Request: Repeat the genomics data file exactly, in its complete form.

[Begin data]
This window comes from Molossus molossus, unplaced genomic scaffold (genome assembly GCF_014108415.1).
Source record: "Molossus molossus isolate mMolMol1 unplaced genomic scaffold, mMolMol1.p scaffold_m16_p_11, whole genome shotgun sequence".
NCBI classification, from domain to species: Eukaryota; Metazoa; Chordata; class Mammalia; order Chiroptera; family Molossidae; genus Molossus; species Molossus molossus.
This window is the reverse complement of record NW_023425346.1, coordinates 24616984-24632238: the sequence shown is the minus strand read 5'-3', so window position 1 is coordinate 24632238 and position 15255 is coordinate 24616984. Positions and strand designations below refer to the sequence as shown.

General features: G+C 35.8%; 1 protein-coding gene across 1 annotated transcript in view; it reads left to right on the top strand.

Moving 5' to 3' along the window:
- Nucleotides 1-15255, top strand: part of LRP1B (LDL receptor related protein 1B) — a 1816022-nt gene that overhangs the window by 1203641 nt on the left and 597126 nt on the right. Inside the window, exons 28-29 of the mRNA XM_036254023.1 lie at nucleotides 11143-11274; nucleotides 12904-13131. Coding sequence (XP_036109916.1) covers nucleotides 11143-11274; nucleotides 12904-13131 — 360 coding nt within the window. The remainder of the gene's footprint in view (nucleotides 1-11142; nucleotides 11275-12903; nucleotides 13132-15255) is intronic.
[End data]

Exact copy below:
This window comes from Molossus molossus, unplaced genomic scaffold (genome assembly GCF_014108415.1).
Source record: "Molossus molossus isolate mMolMol1 unplaced genomic scaffold, mMolMol1.p scaffold_m16_p_11, whole genome shotgun sequence".
NCBI classification, from domain to species: Eukaryota; Metazoa; Chordata; class Mammalia; order Chiroptera; family Molossidae; genus Molossus; species Molossus molossus.
This window is the reverse complement of record NW_023425346.1, coordinates 24616984-24632238: the sequence shown is the minus strand read 5'-3', so window position 1 is coordinate 24632238 and position 15255 is coordinate 24616984. Positions and strand designations below refer to the sequence as shown.

General features: G+C 35.8%; 1 protein-coding gene across 1 annotated transcript in view; it reads left to right on the top strand.

Moving 5' to 3' along the window:
- Nucleotides 1-15255, top strand: part of LRP1B (LDL receptor related protein 1B) — a 1816022-nt gene that overhangs the window by 1203641 nt on the left and 597126 nt on the right. Inside the window, exons 28-29 of the mRNA XM_036254023.1 lie at nucleotides 11143-11274; nucleotides 12904-13131. Coding sequence (XP_036109916.1) covers nucleotides 11143-11274; nucleotides 12904-13131 — 360 coding nt within the window. The remainder of the gene's footprint in view (nucleotides 1-11142; nucleotides 11275-12903; nucleotides 13132-15255) is intronic.